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Your Moral Dillema

Discussion in 'General Discussion' started by Dcc001, Jun 29, 2012.

?

Who do you save, your pet or a stranger?

  1. I'll save my pet.

    27 vote(s)
    33.8%
  2. I'll save a random human.

    50 vote(s)
    62.5%
  3. I'm just here to fuck Chater.

    3 vote(s)
    3.8%
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  1. Dcc001

    Dcc001
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    We've been having a week-long debate at work over this very question, and needless to say...it's become a bit testy. Here is the scenario:

    Your dog (or whatever household pet you keep) is out on the ice. So is a stranger. Both fall through at the same time. You can only save the life of one of them. The question is, who do you save? Your own dog, or a complete stranger?

    Some notes:
    - the pet is your own pet. Not some random dog.
    - the person is a random person. Someone whose name you do not know.
    - the stranger is an adult, not a child.
    - no cheating. You can't use the dog to save the person or anything like that.
     
  2. Juice

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    It depends, is the human black?
     
  3. Frebis

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    If this were a real news story, and someone chose to save the dog, I would personally put a bullet in their head to make sure they can't fuck up again.

    How is this even a dilemma?
     
  4. Noland

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    The person. I love my pets and while we do not have a dog currently, I have had dogs I loved as much as it is possible to love a dog, but, at the end of the day, they are still just dogs.

    Human life is more important.
     
  5. lust4life

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    Seriously? The life of a human vs. the life of an animal is a moral dilemma? I think your moral compass has been demagnetized.
     
  6. Dcc001

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    It's funny, because every single person at work except one chose to save their dog without hesitation. Myself included.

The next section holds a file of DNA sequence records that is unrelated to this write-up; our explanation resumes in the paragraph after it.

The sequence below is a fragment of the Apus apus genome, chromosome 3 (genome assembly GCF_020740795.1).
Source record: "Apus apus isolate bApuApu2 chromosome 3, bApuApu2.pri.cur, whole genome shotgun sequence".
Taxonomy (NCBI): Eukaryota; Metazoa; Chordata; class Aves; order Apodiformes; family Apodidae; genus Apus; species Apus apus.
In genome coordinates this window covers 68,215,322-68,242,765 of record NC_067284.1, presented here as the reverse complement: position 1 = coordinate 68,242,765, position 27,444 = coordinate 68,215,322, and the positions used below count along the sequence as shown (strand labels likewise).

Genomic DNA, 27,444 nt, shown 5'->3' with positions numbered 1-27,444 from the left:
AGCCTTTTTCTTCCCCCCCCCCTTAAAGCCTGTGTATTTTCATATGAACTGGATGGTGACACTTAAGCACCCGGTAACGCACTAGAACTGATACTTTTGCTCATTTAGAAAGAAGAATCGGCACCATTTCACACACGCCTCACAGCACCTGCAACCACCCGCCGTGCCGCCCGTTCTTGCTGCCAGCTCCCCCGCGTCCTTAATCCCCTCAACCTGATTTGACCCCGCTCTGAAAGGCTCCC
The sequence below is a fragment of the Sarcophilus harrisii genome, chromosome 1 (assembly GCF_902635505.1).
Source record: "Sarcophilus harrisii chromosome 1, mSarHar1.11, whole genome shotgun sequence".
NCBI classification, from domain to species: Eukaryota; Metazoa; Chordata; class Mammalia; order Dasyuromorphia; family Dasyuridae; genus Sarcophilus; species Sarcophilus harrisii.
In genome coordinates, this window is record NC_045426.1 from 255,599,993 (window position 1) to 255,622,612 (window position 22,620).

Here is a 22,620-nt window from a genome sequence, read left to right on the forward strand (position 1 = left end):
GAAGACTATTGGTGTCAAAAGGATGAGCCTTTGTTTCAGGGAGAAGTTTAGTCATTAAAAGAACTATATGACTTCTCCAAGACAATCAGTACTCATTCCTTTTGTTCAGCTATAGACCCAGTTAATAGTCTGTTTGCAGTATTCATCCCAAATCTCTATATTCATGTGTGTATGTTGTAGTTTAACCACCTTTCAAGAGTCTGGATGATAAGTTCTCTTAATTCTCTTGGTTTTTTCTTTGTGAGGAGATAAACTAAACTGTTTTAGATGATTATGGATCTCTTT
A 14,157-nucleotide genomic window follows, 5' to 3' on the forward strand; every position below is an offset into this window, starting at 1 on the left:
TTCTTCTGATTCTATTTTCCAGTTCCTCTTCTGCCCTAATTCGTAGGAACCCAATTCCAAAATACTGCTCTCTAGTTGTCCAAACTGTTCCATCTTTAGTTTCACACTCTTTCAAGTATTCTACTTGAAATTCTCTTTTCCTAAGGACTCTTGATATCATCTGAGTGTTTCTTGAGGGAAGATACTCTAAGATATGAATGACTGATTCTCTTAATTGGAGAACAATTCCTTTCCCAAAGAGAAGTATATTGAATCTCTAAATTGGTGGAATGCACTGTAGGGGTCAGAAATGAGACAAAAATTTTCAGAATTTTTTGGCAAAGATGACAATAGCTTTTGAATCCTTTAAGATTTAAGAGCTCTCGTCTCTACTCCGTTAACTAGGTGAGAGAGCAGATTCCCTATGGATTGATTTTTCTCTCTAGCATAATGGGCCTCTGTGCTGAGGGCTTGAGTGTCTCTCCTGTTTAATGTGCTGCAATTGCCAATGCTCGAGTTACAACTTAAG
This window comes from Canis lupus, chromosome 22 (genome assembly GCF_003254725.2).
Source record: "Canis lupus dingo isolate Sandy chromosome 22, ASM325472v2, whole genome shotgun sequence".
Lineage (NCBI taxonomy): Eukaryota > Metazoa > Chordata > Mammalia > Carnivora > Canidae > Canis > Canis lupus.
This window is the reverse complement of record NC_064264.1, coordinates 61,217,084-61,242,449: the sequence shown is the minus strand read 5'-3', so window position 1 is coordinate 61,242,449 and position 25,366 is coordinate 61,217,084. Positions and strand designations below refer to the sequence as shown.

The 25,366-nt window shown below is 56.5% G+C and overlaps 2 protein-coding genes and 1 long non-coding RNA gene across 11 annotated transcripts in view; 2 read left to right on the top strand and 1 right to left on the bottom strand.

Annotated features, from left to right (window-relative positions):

Personally, I've had a dog fall through the ice on me before. I can attest that I jumped in after him without considering anything. It wasn't until a guy on the shore yelled "throw me your ipod and bag!" that I realized I was carrying stuff when I went in. If I saw my dog out there, I can't guarantee I would even realize a person was out there, too.

    Plus, I love my dogs dearly. A random person is a random person. I owe them no duty of care.

    There is also the issue of consent. Presumably, my dog was out on the ice because I as an owner was careless and allowed him to roam out there. He has no concept he's in danger and can't be expected to look after himself. The human went out there of his own violation, one would assume knowing the risks. One situation is my fault; the other is the fault of the person in danger.
     
  7. Juice

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    Wow DCC I can't tell if you're kidding or not. As someone who has fallen through the ice (as a child), if someone rescued their dog instead of me I would haunt them forever as a ghost.
     
  8. The Village Idiot

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    I like animals far more in general than people.

    However, I save the person, mourn the dog. Not even a close one for me.
     
  9. Frank

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    I think this is all the proof we need, Canadians are terrible people.
     
  10. Angel_1756

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    I have to agree - this is not a dilemma in my mind. This is cut and dry. Save the person, not the pet.
     
  11. Cult

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    Hell no, you throw that asshole that a person die over a dog through the ice so they die the same way they let the other person die.
     
  12. lust4life

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    Would you feel the same way if that "random person" were a loved one of yours, but I opted to save my dog instead because, y'know, I love my pet and I don't owe your loved one anything?